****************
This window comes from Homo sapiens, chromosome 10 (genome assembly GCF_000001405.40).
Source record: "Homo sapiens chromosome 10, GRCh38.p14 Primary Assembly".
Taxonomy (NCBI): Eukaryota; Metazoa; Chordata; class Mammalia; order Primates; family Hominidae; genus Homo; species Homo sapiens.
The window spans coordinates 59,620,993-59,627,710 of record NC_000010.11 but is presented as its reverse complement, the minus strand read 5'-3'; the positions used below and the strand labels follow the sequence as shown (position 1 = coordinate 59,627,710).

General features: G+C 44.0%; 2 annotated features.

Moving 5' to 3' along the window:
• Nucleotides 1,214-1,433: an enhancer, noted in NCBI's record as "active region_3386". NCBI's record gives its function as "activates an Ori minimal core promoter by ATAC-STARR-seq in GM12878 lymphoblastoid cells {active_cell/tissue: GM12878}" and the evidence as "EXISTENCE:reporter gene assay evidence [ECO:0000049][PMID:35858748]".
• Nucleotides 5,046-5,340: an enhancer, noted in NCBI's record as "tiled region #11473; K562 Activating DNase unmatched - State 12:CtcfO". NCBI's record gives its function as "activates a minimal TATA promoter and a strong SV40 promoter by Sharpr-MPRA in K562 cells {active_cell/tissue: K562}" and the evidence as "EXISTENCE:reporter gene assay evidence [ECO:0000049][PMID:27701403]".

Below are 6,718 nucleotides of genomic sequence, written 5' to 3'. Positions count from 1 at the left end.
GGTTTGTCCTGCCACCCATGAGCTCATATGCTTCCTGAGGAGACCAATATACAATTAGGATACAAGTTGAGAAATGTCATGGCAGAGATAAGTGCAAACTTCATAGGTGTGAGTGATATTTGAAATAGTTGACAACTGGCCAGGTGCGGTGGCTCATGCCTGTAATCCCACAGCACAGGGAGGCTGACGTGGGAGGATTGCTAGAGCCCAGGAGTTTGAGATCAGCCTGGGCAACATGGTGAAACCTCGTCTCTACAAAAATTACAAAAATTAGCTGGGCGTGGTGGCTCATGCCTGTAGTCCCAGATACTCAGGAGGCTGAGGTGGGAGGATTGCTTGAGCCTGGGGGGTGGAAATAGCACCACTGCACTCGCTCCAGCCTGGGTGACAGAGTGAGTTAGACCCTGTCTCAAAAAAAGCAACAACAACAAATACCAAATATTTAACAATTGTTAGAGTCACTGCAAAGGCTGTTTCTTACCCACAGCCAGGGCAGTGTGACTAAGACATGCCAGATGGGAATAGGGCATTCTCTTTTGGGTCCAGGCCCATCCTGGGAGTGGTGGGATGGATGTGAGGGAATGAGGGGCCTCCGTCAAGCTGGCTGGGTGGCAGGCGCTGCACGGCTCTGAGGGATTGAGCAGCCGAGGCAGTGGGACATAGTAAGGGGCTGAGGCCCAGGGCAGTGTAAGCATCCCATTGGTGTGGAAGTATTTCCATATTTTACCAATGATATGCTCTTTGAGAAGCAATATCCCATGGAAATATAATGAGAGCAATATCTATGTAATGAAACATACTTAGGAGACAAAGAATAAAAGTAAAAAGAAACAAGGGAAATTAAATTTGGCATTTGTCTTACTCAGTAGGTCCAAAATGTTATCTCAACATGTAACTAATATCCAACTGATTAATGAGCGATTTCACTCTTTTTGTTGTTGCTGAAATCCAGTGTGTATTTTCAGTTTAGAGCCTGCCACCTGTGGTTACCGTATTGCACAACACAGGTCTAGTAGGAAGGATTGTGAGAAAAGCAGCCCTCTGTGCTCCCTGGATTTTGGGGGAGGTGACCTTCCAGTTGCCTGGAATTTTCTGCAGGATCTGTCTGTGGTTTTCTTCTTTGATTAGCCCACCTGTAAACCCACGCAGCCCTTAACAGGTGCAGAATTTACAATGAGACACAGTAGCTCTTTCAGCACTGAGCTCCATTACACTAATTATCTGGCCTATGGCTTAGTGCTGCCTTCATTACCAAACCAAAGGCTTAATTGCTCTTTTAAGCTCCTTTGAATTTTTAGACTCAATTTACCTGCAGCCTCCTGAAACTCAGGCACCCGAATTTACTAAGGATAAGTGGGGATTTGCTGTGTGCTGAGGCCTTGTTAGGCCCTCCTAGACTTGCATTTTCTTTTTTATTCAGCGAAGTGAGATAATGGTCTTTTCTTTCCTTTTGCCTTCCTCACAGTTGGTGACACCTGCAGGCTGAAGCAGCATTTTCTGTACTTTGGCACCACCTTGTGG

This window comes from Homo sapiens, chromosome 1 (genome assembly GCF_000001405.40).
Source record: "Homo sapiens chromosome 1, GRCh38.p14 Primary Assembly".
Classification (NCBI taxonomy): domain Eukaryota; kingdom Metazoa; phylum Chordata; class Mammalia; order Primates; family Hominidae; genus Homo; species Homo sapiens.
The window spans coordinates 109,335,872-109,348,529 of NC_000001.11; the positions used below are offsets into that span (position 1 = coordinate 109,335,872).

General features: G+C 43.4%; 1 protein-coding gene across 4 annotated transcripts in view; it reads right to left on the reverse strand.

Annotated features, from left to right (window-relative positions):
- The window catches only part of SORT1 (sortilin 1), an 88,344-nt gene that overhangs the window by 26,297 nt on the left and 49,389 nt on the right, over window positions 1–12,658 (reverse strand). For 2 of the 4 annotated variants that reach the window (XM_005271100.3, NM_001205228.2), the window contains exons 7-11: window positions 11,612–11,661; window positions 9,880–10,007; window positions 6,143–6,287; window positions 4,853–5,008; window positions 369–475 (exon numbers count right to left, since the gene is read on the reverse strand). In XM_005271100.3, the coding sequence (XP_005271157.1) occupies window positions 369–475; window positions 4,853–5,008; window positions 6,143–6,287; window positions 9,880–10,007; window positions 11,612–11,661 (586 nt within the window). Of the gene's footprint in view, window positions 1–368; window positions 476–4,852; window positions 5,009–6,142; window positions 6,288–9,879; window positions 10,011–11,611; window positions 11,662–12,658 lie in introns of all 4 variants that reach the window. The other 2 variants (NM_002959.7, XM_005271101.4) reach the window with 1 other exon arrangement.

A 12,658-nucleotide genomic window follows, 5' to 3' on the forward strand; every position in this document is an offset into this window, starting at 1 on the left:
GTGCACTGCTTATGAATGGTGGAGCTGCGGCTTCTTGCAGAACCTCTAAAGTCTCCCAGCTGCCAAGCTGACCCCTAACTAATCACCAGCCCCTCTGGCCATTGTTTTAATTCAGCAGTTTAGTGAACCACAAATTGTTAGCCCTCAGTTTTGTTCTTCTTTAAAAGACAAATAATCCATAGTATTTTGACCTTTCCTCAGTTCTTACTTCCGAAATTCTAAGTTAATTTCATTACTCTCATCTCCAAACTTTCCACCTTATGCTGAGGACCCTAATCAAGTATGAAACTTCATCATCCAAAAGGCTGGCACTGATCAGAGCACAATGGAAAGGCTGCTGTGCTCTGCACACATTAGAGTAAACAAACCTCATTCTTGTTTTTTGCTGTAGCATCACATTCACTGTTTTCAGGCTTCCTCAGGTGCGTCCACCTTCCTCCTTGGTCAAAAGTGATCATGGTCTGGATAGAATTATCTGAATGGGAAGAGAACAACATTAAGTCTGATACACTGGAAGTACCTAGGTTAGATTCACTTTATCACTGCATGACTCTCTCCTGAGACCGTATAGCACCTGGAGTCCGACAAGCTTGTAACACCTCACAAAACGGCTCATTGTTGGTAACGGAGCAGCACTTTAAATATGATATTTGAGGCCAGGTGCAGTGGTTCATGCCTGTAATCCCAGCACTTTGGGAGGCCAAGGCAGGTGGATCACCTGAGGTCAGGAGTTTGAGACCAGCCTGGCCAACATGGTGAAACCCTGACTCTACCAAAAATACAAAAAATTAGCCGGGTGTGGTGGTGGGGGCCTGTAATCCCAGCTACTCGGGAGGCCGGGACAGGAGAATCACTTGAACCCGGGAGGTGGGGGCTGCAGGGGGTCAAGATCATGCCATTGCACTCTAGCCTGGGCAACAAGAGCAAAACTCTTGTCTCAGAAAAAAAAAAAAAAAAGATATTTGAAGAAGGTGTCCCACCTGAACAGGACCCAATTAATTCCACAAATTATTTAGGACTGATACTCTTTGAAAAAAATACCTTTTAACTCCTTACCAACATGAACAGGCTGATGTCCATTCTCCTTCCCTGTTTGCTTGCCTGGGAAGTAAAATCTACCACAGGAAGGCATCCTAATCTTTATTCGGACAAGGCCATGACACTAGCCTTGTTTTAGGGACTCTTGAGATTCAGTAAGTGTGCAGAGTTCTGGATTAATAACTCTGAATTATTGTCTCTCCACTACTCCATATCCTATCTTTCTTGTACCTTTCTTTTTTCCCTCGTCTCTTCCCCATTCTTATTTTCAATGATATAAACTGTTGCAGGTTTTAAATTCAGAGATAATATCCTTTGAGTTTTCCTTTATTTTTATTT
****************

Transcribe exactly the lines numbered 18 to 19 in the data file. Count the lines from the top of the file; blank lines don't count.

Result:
A 12,658-nucleotide genomic window follows, 5' to 3' on the forward strand; every position in this document is an offset into this window, starting at 1 on the left:
GTGCACTGCTTATGAATGGTGGAGCTGCGGCTTCTTGCAGAACCTCTAAAGTCTCCCAGCTGCCAAGCTGACCCCTAACTAATCACCAGCCCCTCTGGCCATTGTTTTAATTCAGCAGTTTAGTGAACCACAAATTGTTAGCCCTCAGTTTTGTTCTTCTTTAAAAGACAAATAATCCATAGTATTTTGACCTTTCCTCAGTTCTTACTTCCGAAATTCTAAGTTAATTTCATTACTCTCATCTCCAAACTTTCCACCTTATGCTGAGGACCCTAATCAAGTATGAAACTTCATCATCCAAAAGGCTGGCACTGATCAGAGCACAATGGAAAGGCTGCTGTGCTCTGCACACATTAGAGTAAACAAACCTCATTCTTGTTTTTTGCTGTAGCATCACATTCACTGTTTTCAGGCTTCCTCAGGTGCGTCCACCTTCCTCCTTGGTCAAAAGTGATCATGGTCTGGATAGAATTATCTGAATGGGAAGAGAACAACATTAAGTCTGATACACTGGAAGTACCTAGGTTAGATTCACTTTATCACTGCATGACTCTCTCCTGAGACCGTATAGCACCTGGAGTCCGACAAGCTTGTAACACCTCACAAAACGGCTCATTGTTGGTAACGGAGCAGCACTTTAAATATGATATTTGAGGCCAGGTGCAGTGGTTCATGCCTGTAATCCCAGCACTTTGGGAGGCCAAGGCAGGTGGATCACCTGAGGTCAGGAGTTTGAGACCAGCCTGGCCAACATGGTGAAACCCTGACTCTACCAAAAATACAAAAAATTAGCCGGGTGTGGTGGTGGGGGCCTGTAATCCCAGCTACTCGGGAGGCCGGGACAGGAGAATCACTTGAACCCGGGAGGTGGGGGCTGCAGGGGGTCAAGATCATGCCATTGCACTCTAGCCTGGGCAACAAGAGCAAAACTCTTGTCTCAGAAAAAAAAAAAAAAAAGATATTTGAAGAAGGTGTCCCACCTGAACAGGACCCAATTAATTCCACAAATTATTTAGGACTGATACTCTTTGAAAAAAATACCTTTTAACTCCTTACCAACATGAACAGGCTGATGTCCATTCTCCTTCCCTGTTTGCTTGCCTGGGAAGTAAAATCTACCACAGGAAGGCATCCTAATCTTTATTCGGACAAGGCCATGACACTAGCCTTGTTTTAGGGACTCTTGAGATTCAGTAAGTGTGCAGAGTTCTGGATTAATAACTCTGAATTATTGTCTCTCCACTACTCCATATCCTATCTTTCTTGTACCTTTCTTTTTTCCCTCGTCTCTTCCCCATTCTTATTTTCAATGATATAAACTGTTGCAGGTTTTAAATTCAGAGATAATATCCTTTGAGTTTTCCTTTATTTTTATTT